Flutterings stencil technique using spray inks!Angela Poole
The decorative borders from our new Flutterings die sets took some time to design, mainly because they’re just so intricate, but it was totally worth it because the finished sets are absolutely stunning!
As well as using them to cut a decorative edge into an A5 card, or trimming them to make border strips, you can also use them as stencils. I wanted to share an exciting technique with you that I discovered whilst experimenting with spray inks! Of course, you can use them as stencils using a blending tool to apply stamping inks, etc. but this technique was new to me and best of all, it was surprisingly quick to do!
To get started, you’ll first need to die-cut a decorative edge using the border die. This will work with either the Hummingbird (shown above) or Butterfly border from the Flutterings die sets – and you can use the dies you have in your craft stash already to make stencils for this technique too. I’m always looking for ways to get the most out of my craft products, as it makes them better value!
Inspired by the Tropical Mist gradients card pack, I decided to created a sunset effect using yellow, orange and red spray inks. These spray inks are from Pearlywinks and I really like that they come in a handy spray bottle. I’ve protected my craft mat with scrap paper and placed an A4 sheet of card over it. The die-cut stencil has then been positioned over the top.
I spritzed the yellow ink across the top of the card. To achieve a blended look, spray just below about a third of the card so that the inks can overlap slightly.
Spritz the orange spray ink across the middle of the card.
And the red ink along the bottom of the card.
Now my top tip for this technique is to generously spray the inks over the card, and that speed is essential! Have a piece of card ready to press immediately over the top and apply a light pressure so that the card can soak up all of the surface ink. The reason you don’t want to delay applying the card over the top is because these inks dry quickly. Definitely don’t stop to take photographs like I did! I wondered why the photographed technique here didn’t work quite as well as it usually does . . . and then I realised it’s because I took my time taking photographs. So I had to repeat the process. Haha!
When you lift the stencil away, this is the result! You’ll have a negative impression where the stencil has acted as a mask, then the positive impression of the border from where the top sheet of card soaked up the ink, plus the original die-cut stencil which looks great too! You’ll notice there’s also an area of spray ink shown top right that I’ll definitely use for crafting – let’s face it, nothing goes to waste!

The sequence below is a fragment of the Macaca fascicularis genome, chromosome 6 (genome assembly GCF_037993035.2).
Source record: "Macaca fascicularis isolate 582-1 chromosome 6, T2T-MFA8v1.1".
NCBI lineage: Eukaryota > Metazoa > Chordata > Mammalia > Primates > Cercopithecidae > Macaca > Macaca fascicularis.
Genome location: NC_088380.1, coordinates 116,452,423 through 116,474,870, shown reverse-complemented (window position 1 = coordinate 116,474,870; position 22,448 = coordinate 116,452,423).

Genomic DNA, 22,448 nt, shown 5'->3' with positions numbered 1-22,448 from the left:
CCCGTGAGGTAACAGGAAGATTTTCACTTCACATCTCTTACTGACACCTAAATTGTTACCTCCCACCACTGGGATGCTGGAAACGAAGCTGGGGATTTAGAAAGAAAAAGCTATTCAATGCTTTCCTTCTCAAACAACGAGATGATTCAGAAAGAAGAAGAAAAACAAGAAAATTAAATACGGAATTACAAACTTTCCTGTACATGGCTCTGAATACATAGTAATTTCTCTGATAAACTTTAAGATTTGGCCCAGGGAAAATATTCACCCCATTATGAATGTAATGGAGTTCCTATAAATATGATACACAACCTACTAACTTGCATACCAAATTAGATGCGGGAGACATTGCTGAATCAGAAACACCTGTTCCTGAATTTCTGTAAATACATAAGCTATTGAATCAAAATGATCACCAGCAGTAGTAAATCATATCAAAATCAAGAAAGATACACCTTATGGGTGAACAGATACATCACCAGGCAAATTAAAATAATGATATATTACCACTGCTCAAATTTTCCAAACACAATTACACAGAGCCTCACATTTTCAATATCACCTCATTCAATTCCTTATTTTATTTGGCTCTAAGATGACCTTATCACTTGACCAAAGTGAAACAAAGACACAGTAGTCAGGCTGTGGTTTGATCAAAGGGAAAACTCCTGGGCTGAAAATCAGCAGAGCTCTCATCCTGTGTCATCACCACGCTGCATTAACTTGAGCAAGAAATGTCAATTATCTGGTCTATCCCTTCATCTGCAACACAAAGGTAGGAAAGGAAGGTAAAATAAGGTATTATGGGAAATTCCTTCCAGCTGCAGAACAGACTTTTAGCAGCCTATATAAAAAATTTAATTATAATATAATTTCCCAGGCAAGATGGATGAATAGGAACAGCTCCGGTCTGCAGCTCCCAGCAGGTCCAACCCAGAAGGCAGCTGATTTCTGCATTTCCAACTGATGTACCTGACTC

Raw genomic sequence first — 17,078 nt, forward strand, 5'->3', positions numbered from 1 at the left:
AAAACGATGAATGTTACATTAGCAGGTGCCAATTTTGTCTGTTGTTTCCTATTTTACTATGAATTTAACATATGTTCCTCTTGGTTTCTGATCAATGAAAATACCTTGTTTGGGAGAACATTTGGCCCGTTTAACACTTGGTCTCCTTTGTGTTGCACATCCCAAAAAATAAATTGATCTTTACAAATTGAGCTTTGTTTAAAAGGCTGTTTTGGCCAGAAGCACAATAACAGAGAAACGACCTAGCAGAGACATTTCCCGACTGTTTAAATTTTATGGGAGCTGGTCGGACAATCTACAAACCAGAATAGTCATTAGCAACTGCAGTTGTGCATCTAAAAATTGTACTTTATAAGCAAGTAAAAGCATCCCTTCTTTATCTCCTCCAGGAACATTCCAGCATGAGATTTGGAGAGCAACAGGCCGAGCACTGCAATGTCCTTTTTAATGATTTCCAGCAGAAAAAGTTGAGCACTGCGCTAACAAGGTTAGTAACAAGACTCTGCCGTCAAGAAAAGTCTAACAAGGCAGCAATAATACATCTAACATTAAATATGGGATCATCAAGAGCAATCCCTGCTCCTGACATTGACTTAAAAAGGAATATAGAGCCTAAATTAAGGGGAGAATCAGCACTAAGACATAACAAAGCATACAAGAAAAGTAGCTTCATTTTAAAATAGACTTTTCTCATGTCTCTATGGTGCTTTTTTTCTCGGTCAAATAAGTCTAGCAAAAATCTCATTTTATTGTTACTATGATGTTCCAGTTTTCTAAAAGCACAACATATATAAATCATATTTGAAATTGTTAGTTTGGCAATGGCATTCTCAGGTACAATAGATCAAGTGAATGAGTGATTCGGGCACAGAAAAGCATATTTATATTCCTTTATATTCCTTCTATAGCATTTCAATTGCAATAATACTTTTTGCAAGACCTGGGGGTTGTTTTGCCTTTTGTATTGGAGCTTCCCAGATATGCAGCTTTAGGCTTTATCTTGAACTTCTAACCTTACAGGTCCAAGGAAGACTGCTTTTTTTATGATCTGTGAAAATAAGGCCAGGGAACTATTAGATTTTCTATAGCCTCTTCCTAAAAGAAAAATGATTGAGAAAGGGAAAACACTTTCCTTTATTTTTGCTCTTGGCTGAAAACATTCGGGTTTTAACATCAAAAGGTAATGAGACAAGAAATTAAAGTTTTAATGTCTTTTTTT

Here’s a close up of the negative border impression and the die-cut stencil.
And a close up of the positive and negative border impressions. So that’s how the basic technique works! It’s quick and I love how many useable pieces the spray inks create.
To continue, this is how I used my negative border to create a finished Flutterings card design:
First, die-cut two plain wings and one plain body from a sheet of the Tropical Mist gradient card pack. I’m using dies from the Hummingbird set but you can use this technique with the Butterfly set too. The gradient sheets are double-sided so you can flip one wing over to face the opposite direction.
Here I’ve taken a flourish stamp and a few small flowers from the Flutterings A5 Photopolymer stamp set and arranged them on an acrylic block. I then stamped the design over the plain body of the bird using pigment ink to create the look of patterned paper.
To add a bit of dimension and sparkle, I’ve sprinkled Wow! embossing powder, Raspberry Coulis over the stamped design. This is one of my favourite embossing powders as I love the combination of blue and purple sparkling particles! Pigment ink dries slowly, which means it works well with embossing powders.
I then stamped and embossed the wings as well.
I drew a closed eye with a glue pen and sprinkled a little embossing powder over it.
The embossing powder is then heated and set using a heat gun. It’s best to move the heat gun around as you watch the embossing powder melt, so that you don’t overheat it.
I then arranged the pieces over the panel I made using the spray inks. I’ve included a die-cut flourish as I love how they look positioned below either the hummingbird or butterfly.
This is a close up of how I’ve arranged the pieces on the card. You can see below how the wings can also be arranged if you don’t flip one of them over.
I actually forgot to flip one of my wings over during a recent show on HOCHANDA and I’m pleased that I did because I love the different look! Occasional crafting accidents like this are great. The ones where you mount a design to a card in a way that it opens backwards aren’t so great . . . we’ve all been there, right?!
I hope you enjoy trying the technique out yourself, and please stop by again for more crafting inspiration!